An instant messaging (or chat) system allows multiple clients to exchange messages in an interactive fashion. Lines of information are typed at one client and then appear in the output window of all the other clients connected to the same chat room.
In this project, you will build a system that consists of a centralized IM server and that allows two client applications to connect with the server and exchange the message dialog between the clients. Note that the IM server will be one application and the IM client will be a separate application (with two instances when the system is up and running).
The server should run until one client closes its connection. When this happens, all 3 processes should exit gracefully, closing their sockets. Your client program should accept two parameters on the command line: the host on which the server is running and the port to be used for establishing a connection. The host may be specified as a textual hostname (which may or may not be fully qualified), or a dotted quad IP address.
user: A human that communicates with the system through a client program. Each user has an identifier (nickname) that identifies the user to other users. You decide what constitutes a user identifier and whether is can be set/changed by a user.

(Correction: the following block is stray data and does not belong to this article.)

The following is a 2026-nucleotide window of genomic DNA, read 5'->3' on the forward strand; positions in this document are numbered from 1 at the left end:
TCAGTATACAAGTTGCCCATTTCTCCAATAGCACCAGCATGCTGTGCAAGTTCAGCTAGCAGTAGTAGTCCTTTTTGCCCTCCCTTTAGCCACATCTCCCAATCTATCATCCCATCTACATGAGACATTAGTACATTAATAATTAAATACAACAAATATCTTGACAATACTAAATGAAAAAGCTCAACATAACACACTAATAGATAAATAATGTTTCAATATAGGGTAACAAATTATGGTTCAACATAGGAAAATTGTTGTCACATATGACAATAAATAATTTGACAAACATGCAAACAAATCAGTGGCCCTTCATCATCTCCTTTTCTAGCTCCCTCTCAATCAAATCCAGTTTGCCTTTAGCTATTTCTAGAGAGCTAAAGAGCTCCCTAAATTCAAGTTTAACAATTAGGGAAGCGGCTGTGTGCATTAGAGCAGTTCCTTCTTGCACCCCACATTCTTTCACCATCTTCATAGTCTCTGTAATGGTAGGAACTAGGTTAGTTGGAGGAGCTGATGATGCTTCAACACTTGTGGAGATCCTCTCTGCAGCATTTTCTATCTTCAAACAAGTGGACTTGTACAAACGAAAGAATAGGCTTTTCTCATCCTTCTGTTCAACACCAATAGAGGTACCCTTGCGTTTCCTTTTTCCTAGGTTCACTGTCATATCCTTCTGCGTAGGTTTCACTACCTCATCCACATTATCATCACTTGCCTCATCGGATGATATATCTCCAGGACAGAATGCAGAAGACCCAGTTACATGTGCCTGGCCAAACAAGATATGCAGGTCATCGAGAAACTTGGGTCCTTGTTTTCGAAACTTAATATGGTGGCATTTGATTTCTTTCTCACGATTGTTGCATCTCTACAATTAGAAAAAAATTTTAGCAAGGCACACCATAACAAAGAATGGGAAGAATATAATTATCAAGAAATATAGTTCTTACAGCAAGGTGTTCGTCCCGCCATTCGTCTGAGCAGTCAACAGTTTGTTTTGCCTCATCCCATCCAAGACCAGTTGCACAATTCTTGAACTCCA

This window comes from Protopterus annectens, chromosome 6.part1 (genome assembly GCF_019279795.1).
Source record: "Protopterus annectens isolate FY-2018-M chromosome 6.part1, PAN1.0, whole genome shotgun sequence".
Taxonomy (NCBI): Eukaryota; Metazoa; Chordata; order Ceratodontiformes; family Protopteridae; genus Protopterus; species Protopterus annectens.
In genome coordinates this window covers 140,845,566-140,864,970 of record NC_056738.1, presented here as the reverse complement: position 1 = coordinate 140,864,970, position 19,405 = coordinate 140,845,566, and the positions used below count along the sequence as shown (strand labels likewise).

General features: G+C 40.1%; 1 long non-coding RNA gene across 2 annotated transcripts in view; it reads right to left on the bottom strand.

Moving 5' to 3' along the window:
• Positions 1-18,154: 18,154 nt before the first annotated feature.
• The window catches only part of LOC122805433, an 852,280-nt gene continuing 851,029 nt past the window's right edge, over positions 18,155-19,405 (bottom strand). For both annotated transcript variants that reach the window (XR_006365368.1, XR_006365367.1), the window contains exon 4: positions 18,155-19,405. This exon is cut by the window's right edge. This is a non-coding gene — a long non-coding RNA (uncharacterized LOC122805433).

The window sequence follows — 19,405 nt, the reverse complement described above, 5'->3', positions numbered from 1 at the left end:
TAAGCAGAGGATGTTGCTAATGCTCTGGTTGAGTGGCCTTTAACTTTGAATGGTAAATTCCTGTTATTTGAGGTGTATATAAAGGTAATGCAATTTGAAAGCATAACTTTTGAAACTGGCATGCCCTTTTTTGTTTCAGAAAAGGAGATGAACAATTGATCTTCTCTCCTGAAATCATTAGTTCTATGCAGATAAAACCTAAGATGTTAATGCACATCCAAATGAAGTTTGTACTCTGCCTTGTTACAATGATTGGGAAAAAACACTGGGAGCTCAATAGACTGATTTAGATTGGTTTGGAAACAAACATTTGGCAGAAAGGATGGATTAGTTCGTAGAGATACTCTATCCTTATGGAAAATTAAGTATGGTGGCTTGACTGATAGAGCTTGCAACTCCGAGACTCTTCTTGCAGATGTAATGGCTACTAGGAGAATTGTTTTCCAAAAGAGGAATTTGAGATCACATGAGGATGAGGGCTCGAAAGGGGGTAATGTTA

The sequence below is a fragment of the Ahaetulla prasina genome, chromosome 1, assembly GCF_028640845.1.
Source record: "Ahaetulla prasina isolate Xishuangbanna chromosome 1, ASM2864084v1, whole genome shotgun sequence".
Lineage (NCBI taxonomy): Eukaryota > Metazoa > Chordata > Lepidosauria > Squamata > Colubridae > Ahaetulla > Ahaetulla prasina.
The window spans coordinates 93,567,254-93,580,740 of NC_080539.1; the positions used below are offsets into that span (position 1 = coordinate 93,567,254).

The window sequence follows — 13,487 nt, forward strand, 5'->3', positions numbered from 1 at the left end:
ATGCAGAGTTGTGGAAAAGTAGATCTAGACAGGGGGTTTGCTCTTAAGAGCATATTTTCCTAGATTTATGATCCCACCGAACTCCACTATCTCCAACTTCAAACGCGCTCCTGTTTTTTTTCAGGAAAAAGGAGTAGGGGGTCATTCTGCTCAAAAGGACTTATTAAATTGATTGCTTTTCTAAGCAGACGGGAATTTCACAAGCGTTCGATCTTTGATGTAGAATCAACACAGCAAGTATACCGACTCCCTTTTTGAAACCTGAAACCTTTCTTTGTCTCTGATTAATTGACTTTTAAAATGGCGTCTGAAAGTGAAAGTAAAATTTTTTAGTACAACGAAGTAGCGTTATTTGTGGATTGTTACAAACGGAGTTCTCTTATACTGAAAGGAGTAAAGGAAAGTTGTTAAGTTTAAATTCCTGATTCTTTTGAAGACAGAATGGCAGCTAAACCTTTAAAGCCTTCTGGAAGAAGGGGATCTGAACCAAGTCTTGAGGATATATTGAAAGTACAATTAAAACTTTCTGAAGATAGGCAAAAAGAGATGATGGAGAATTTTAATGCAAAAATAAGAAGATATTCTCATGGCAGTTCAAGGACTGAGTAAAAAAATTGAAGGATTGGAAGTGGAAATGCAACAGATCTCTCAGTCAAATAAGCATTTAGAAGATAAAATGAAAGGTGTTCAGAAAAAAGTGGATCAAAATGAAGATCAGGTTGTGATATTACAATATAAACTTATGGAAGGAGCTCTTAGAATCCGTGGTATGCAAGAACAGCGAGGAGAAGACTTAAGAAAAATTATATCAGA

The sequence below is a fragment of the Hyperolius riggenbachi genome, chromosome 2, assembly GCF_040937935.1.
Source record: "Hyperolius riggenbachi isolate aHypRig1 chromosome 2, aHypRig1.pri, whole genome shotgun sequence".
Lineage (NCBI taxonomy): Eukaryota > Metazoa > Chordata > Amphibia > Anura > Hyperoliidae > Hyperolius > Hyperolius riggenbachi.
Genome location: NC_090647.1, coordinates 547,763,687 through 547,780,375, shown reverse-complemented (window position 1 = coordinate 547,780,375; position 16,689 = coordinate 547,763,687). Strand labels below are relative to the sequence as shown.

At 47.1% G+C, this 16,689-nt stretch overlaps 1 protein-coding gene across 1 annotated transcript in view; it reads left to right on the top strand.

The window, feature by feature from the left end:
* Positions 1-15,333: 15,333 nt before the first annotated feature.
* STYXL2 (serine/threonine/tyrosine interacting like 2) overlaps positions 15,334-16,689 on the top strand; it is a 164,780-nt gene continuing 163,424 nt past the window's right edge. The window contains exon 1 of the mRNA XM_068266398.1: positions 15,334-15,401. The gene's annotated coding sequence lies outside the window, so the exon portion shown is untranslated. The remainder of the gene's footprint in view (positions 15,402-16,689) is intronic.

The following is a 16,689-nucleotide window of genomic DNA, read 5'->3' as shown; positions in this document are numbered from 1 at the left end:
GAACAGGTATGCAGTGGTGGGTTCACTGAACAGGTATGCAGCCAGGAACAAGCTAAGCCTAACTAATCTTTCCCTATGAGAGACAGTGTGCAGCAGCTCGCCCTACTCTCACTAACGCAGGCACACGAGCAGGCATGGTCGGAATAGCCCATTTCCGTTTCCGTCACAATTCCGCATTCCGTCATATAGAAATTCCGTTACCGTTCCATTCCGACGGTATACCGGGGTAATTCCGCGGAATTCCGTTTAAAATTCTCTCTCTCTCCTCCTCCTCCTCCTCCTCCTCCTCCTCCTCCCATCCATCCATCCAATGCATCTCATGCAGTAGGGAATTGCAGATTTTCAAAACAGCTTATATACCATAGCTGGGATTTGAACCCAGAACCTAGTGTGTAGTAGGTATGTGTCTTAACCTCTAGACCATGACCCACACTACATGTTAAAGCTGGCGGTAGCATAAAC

user interface: The text interface supported by the client. This is how the user interacts with the system. You should start by planning on a very minimal user interface. A "good" interface would provide some separate window or dialog in which the user types the lines that will be transmitted through the server to the other client, and a separate window for output, which would include the lines sent and the lines received. A less ideal interface would do both within a single window.
application protocol: The definition of the communication that takes place between the client and the server. There are two parts to defining an application protocol, and for this project, both can be very simple. The first part is the format of the messages exchanged between client and server. Given only two clients and the lack of a requirement for other functional control between the client and server, this can be just the text typed by the user, terminated with a newline. Adding other functions, such as setting a nickname, could require more definition of the format. The second part is the semantics. What is done when messages of particular format arrive? What order are operations carried out in?
message: In this context, message refers to the text message typed by the user and sent from one user to another. You may decide if a message is exactly one line of may be multi-line with some user interface method of submitting a multi-line message. With respect to the user interface, each message should be labeled with the identifier (nickname) of the user who sent it.